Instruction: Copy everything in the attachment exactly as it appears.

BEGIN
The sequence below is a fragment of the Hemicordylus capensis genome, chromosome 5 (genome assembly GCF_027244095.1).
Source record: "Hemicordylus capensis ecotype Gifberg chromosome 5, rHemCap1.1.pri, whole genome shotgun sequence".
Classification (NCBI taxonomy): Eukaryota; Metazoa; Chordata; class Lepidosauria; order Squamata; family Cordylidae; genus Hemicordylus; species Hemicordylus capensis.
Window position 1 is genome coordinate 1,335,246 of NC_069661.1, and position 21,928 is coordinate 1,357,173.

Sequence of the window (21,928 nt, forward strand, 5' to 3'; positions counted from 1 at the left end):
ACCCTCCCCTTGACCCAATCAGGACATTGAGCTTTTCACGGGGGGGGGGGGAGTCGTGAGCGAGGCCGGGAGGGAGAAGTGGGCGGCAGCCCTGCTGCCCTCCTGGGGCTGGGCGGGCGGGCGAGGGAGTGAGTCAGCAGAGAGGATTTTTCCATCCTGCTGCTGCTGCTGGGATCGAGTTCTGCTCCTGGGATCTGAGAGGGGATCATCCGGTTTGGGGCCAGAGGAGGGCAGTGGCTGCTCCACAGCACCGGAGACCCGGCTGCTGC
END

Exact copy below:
The sequence below is a fragment of the Hemicordylus capensis genome, chromosome 5 (genome assembly GCF_027244095.1).
Source record: "Hemicordylus capensis ecotype Gifberg chromosome 5, rHemCap1.1.pri, whole genome shotgun sequence".
Classification (NCBI taxonomy): Eukaryota; Metazoa; Chordata; class Lepidosauria; order Squamata; family Cordylidae; genus Hemicordylus; species Hemicordylus capensis.
Window position 1 is genome coordinate 1,335,246 of NC_069661.1, and position 21,928 is coordinate 1,357,173.

Sequence of the window (21,928 nt, forward strand, 5' to 3'; positions counted from 1 at the left end):
ACCCTCCCCTTGACCCAATCAGGACATTGAGCTTTTCACGGGGGGGGGGGGAGTCGTGAGCGAGGCCGGGAGGGAGAAGTGGGCGGCAGCCCTGCTGCCCTCCTGGGGCTGGGCGGGCGGGCGAGGGAGTGAGTCAGCAGAGAGGATTTTTCCATCCTGCTGCTGCTGCTGGGATCGAGTTCTGCTCCTGGGATCTGAGAGGGGATCATCCGGTTTGGGGCCAGAGGAGGGCAGTGGCTGCTCCACAGCACCGGAGACCCGGCTGCTGC